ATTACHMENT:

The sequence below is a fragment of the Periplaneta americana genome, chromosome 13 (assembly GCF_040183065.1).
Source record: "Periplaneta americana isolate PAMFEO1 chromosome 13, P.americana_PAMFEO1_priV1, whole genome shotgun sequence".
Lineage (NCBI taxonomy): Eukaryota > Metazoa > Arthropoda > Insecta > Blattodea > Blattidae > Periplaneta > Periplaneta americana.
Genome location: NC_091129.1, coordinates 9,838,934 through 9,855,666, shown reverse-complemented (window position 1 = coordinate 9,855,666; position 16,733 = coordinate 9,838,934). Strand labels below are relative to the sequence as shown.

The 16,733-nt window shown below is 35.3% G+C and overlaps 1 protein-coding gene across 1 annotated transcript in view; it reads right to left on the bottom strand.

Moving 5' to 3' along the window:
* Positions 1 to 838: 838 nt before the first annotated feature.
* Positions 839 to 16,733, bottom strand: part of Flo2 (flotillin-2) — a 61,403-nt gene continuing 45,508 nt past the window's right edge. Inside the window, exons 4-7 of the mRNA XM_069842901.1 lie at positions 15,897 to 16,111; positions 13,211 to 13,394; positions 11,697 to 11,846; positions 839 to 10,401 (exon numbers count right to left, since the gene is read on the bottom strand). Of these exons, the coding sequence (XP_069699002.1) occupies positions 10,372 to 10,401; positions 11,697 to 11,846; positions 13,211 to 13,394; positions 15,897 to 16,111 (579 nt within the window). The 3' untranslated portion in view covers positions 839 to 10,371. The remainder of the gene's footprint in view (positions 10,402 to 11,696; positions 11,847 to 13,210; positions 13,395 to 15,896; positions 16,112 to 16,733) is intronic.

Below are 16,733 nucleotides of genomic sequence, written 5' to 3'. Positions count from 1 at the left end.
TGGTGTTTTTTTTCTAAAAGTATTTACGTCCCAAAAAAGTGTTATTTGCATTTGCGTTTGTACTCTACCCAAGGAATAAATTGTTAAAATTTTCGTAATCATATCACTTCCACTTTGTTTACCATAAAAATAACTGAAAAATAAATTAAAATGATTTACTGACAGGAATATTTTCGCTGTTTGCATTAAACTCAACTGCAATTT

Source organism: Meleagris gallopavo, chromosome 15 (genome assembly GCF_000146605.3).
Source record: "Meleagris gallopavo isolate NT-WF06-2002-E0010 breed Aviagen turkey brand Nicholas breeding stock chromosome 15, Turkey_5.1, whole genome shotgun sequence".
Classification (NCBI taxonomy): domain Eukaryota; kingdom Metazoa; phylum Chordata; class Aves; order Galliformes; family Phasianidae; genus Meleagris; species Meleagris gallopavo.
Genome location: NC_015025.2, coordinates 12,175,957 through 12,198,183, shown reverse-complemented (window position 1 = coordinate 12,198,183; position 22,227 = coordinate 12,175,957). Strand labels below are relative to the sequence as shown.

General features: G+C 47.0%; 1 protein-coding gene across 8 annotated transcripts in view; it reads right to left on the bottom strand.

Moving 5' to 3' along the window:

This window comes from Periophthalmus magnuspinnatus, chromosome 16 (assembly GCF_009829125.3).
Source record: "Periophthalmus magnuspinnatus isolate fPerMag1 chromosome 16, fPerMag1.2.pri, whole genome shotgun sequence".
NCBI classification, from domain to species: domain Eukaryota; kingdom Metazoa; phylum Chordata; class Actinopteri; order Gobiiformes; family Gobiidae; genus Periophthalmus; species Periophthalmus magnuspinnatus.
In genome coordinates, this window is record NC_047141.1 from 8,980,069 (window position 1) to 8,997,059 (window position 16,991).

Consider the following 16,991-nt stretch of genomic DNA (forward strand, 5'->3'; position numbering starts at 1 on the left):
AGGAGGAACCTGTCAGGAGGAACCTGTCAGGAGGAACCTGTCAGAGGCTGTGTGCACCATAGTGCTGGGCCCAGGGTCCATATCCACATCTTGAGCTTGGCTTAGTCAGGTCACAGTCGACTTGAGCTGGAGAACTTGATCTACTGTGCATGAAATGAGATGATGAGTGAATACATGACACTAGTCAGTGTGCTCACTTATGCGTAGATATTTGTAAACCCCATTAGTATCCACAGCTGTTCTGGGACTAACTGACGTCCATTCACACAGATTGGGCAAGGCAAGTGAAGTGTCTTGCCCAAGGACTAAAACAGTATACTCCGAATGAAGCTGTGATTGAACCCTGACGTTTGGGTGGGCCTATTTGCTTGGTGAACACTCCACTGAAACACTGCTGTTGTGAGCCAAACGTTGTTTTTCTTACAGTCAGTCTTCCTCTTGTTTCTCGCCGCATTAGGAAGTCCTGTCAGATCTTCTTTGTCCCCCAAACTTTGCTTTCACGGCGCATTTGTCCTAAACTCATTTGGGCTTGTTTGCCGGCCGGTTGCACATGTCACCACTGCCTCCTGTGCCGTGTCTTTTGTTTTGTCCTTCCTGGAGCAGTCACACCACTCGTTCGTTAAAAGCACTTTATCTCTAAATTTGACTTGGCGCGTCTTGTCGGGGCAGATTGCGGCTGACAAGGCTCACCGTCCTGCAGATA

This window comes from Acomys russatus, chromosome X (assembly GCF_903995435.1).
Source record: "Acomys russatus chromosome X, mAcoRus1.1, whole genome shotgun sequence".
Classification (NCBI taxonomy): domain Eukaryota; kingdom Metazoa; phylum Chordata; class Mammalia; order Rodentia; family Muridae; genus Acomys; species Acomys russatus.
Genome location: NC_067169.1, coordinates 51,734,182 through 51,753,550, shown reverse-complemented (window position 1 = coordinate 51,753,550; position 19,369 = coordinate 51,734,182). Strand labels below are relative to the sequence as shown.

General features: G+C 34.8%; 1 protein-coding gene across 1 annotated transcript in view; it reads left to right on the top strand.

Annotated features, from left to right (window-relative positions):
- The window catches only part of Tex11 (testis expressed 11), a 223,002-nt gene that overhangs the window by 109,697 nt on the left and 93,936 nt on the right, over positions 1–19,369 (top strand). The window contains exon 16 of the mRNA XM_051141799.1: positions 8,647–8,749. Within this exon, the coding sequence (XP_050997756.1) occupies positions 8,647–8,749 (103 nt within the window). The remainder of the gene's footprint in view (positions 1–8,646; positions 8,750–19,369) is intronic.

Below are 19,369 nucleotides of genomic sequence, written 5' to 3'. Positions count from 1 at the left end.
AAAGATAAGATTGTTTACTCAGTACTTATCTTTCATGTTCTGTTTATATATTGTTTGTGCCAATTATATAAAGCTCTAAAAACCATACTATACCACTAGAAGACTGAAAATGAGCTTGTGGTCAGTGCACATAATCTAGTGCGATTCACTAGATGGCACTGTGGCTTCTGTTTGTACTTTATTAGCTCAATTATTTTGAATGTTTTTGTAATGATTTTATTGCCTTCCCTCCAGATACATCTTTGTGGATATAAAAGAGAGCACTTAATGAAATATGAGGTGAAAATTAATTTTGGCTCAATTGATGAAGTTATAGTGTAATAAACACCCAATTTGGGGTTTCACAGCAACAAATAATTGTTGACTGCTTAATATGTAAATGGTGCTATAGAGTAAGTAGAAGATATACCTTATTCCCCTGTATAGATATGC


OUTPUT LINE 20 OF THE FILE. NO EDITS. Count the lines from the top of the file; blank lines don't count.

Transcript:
In genome coordinates, this window is record NC_047141.1 from 8,980,069 (window position 1) to 8,997,059 (window position 16,991).